I’m in the fall season of life, a transitional phase, with its crisp, cooler weather, Starbucks’ pumpkin spice lattes, pumpkin pie, apple pie-scented candles, pretty feminine scarves, fun corn mazes, comfy loose hoodies, soft sweaters, and delicious s’mores over campfires. A time of pause and reflection and reevaluation. An in-between time of life. A letting go season.Especially of my children.
A lesson I’m learning over and over. One of the hardest things I’ve ever done in my entire life. Motherhood is a precious gift, but why does it hurt so much sometimes?I feel as if my heart and guts are being ripped out of my body sometimes.
When I was young, all I wanted to be when I grew up was a mom and a writer. I am both.But who am I besides being a mom? They are such a huge part of my identity, yet my true identity is in Jesus Christ.
I have realized sometimes my children can be idols. I must love God more than even them. I can have no other gods before Him.
I must let go, for my sake and theirs. I realize that if I don’t let my children go, to soar on their own as adults, it will cripple them for life. I did my job raising them, loving them, and pointing them to Jesus. Yes, I screwed up a lot, but I repented fast to God. Now it is time for them to live their lives and make their own decisions, whether good or bad. I pray they always choose to follow Jesus. And they know how much I love them!
But I’ve tried to make our last few weeks of memories and this move as pleasant and smooth as possible for our daughter Leah. I don’t want her to move out yet. But I sure didn’t want her driving back and forth an hour on ice and snow to get to work each day–it is too dangerous! She needs to be in the city where she works. She reassured me that sometimes we’ll still get together for lunch or to do fun things, as is our habit.
As Leah prepared to move, she realized that she owned a lot more stuff than she realized. This is usually what you find out when you move!
Since Leah works full time, is taking graphic design online college classes, and takes weekly violin lessons, and is tired from her full schedule, I helped her by wrapping fragile items she owned in old newspapers that I got in bundles at the local Shopper paper office and packing boxes. She appreciated this. I confess that I sometimes cried as I packed!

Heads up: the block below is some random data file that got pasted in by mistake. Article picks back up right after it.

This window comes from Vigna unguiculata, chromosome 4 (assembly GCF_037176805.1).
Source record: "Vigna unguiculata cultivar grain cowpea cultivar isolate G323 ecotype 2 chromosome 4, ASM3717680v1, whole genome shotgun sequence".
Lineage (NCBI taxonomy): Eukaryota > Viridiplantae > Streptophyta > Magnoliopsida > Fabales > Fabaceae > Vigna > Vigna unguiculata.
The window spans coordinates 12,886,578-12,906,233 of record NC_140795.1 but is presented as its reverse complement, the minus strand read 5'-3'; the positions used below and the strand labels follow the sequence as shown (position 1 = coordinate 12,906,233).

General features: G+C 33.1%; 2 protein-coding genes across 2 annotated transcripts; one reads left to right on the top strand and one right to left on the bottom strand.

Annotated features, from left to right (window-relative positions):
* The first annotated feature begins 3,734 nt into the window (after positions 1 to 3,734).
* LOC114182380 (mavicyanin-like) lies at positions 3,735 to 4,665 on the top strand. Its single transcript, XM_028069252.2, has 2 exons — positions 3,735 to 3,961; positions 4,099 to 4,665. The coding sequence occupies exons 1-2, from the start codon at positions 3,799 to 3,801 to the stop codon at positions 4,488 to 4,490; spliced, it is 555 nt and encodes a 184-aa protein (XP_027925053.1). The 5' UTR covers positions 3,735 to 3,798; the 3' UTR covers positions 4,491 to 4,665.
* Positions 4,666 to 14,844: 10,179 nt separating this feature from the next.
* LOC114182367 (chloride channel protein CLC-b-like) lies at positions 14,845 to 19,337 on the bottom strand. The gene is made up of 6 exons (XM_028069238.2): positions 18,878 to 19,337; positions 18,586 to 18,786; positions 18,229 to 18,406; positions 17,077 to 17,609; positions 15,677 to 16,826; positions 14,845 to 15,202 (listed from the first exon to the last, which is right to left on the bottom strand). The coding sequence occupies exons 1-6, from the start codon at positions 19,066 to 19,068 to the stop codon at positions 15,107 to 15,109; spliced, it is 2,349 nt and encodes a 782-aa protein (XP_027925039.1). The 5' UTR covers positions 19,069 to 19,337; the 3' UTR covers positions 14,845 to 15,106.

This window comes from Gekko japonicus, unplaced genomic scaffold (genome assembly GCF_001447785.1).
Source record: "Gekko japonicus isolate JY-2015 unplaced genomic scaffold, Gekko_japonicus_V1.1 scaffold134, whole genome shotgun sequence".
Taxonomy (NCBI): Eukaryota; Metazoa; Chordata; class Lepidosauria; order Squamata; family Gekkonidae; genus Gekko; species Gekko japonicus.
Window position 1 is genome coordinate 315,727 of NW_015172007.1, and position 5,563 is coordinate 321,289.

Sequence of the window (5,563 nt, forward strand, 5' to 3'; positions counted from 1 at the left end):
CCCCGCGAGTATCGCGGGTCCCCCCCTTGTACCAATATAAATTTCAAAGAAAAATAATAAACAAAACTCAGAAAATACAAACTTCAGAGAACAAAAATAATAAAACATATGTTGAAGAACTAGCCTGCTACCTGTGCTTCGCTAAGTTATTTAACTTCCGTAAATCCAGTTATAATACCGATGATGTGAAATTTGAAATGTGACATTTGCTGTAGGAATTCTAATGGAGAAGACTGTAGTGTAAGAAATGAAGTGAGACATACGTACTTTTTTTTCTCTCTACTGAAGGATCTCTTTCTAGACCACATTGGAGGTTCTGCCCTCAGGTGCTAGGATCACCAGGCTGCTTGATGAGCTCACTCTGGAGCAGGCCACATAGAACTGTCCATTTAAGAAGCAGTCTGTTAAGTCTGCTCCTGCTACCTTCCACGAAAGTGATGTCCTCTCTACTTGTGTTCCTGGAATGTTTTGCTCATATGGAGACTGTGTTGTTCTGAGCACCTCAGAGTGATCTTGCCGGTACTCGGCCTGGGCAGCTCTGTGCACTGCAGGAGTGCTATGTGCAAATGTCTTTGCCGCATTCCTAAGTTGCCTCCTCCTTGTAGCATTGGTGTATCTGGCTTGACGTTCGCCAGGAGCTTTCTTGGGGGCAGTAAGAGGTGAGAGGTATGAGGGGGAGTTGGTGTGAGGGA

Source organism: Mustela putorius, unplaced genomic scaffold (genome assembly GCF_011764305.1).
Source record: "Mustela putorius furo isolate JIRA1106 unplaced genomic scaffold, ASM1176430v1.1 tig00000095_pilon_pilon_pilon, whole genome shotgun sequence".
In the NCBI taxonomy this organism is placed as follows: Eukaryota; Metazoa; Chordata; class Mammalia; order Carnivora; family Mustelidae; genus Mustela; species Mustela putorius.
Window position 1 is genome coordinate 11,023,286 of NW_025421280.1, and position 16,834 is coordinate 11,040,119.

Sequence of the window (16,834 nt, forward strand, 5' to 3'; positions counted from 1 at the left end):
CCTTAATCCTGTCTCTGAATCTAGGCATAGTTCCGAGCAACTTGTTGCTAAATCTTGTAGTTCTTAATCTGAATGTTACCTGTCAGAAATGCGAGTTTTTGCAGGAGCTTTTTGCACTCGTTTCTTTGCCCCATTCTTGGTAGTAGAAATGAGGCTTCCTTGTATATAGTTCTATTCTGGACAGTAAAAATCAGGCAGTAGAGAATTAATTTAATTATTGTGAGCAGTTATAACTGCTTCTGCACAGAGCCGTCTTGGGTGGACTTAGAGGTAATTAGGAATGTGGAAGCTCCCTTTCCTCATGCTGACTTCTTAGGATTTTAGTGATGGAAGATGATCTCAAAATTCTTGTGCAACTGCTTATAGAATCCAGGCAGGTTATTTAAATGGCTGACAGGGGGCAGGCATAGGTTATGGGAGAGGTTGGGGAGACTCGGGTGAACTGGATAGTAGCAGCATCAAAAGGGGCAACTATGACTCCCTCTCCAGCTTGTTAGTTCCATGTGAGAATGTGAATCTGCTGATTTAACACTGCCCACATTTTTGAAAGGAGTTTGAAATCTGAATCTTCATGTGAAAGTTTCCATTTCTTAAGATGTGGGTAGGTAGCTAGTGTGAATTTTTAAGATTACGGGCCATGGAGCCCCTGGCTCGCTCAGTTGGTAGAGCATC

Leah rented a U-Haul in town to move. God gave her favor. The company gave her a bigger size truck for the same price as a smaller one that she originally rented. The smaller one was still rented out the morning we needed it. Good thing, too–we filled up the truck with boxes! Moving tip: you always have more than you think when you move! You might sell, give away, or throw away things before the moving process.
I had carefully wrapped glass and other fragile items. I pray God carefully wraps her heart, mind, body, and spirit in His tender love. ButRay found rope in our garage to secure these boxes that we placed on the shelf in the back of the U-Haul. For a moment, we argued over the best way to tie the rope. Just like old times!
Ray had given Leah a sleeper-sofa for her new home’s living room. I had also bought her items for her kitchen and bathroom that she would need, as going-away gifts. The sofa was downstairs and weighs about 200 pounds. I had gotten a lot of her things packed when she was at work. On moving day, while Leah was at work, Ray and I loaded the U-Haul as much as we could with her furniture and boxes.
I didn’t think we’d ever get that sofa up the stairs! I’m not as strong as Ray and Leah. This made me realize I really need to exercise and work out! We were all sore the next few days from the move! But we got it done! God answered my prayer for clear weather–no rain, snow, or ice!
I’d written Leah a long letter with encouraging Scriptures and practical life tips that I’d given her the night before moving day.
Since Leah was working the day of the move, as a favorI had also taken her cat Jax to the vet to get her annual Rabies shot and her claws trimmed.